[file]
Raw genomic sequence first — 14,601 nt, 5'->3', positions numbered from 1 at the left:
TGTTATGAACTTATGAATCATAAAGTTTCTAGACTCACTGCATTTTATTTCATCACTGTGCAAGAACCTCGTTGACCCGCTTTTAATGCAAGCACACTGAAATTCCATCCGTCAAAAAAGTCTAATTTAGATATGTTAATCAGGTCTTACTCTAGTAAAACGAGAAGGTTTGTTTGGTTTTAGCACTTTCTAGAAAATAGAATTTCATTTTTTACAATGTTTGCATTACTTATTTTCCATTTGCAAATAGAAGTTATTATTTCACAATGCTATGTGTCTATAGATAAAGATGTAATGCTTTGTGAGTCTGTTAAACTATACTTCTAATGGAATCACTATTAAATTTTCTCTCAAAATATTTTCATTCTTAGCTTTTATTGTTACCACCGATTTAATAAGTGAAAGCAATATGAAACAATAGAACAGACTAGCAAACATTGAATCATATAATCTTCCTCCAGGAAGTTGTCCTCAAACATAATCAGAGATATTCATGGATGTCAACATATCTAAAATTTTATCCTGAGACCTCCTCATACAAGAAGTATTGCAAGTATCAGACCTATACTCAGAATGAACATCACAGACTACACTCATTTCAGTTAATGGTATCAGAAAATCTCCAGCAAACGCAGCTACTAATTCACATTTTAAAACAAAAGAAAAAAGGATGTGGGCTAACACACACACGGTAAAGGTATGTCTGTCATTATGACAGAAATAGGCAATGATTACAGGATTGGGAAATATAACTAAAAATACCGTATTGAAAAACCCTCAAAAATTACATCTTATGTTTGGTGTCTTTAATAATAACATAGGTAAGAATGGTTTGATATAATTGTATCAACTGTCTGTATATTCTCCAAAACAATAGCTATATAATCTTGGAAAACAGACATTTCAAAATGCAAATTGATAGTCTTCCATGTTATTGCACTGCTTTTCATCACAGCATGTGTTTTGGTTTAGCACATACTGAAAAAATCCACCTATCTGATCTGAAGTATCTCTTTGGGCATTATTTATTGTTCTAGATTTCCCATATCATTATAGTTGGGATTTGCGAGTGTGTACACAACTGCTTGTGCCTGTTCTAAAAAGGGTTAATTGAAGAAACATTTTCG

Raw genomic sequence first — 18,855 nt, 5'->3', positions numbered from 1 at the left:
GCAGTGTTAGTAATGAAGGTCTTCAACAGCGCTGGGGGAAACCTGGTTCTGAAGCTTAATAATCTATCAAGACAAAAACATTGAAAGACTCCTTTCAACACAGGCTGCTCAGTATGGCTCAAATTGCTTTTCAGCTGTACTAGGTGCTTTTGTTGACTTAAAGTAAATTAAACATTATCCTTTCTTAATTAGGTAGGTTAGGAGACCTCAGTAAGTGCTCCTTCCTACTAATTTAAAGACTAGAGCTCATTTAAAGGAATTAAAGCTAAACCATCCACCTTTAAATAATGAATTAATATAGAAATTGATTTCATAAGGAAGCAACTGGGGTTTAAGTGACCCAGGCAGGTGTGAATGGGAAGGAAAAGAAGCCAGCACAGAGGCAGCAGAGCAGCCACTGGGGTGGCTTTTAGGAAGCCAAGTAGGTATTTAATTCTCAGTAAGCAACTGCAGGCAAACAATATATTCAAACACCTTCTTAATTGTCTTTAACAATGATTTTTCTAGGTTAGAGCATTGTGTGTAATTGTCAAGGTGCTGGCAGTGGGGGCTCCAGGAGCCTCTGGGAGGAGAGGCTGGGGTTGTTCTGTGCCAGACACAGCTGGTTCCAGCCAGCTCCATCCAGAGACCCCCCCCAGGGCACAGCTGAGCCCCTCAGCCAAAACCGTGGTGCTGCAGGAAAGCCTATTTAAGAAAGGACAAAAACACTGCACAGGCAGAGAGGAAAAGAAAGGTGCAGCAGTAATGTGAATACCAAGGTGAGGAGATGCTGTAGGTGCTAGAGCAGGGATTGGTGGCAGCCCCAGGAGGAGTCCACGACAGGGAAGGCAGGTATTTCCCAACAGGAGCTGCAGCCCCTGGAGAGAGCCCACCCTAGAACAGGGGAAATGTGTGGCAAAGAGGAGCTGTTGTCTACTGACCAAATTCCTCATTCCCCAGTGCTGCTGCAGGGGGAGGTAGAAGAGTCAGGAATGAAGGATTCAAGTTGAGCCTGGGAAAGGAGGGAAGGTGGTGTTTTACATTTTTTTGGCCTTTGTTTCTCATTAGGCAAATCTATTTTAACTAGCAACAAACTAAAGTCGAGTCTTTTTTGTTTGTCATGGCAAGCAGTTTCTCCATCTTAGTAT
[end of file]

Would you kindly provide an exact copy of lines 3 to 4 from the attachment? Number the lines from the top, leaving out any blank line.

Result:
Raw genomic sequence first — 18,855 nt, 5'->3', positions numbered from 1 at the left:
GCAGTGTTAGTAATGAAGGTCTTCAACAGCGCTGGGGGAAACCTGGTTCTGAAGCTTAATAATCTATCAAGACAAAAACATTGAAAGACTCCTTTCAACACAGGCTGCTCAGTATGGCTCAAATTGCTTTTCAGCTGTACTAGGTGCTTTTGTTGACTTAAAGTAAATTAAACATTATCCTTTCTTAATTAGGTAGGTTAGGAGACCTCAGTAAGTGCTCCTTCCTACTAATTTAAAGACTAGAGCTCATTTAAAGGAATTAAAGCTAAACCATCCACCTTTAAATAATGAATTAATATAGAAATTGATTTCATAAGGAAGCAACTGGGGTTTAAGTGACCCAGGCAGGTGTGAATGGGAAGGAAAAGAAGCCAGCACAGAGGCAGCAGAGCAGCCACTGGGGTGGCTTTTAGGAAGCCAAGTAGGTATTTAATTCTCAGTAAGCAACTGCAGGCAAACAATATATTCAAACACCTTCTTAATTGTCTTTAACAATGATTTTTCTAGGTTAGAGCATTGTGTGTAATTGTCAAGGTGCTGGCAGTGGGGGCTCCAGGAGCCTCTGGGAGGAGAGGCTGGGGTTGTTCTGTGCCAGACACAGCTGGTTCCAGCCAGCTCCATCCAGAGACCCCCCCCAGGGCACAGCTGAGCCCCTCAGCCAAAACCGTGGTGCTGCAGGAAAGCCTATTTAAGAAAGGACAAAAACACTGCACAGGCAGAGAGGAAAAGAAAGGTGCAGCAGTAATGTGAATACCAAGGTGAGGAGATGCTGTAGGTGCTAGAGCAGGGATTGGTGGCAGCCCCAGGAGGAGTCCACGACAGGGAAGGCAGGTATTTCCCAACAGGAGCTGCAGCCCCTGGAGAGAGCCCACCCTAGAACAGGGGAAATGTGTGGCAAAGAGGAGCTGTTGTCTACTGACCAAATTCCTCATTCCCCAGTGCTGCTGCAGGGGGAGGTAGAAGAGTCAGGAATGAAGGATTCAAGTTGAGCCTGGGAAAGGAGGGAAGGTGGTGTTTTACATTTTTTTGGCCTTTGTTTCTCATTAGGCAAATCTATTTTAACTAGCAACAAACTAAAGTCGAGTCTTTTTTGTTTGTCATGGCAAGCAGTTTCTCCATCTTAGTAT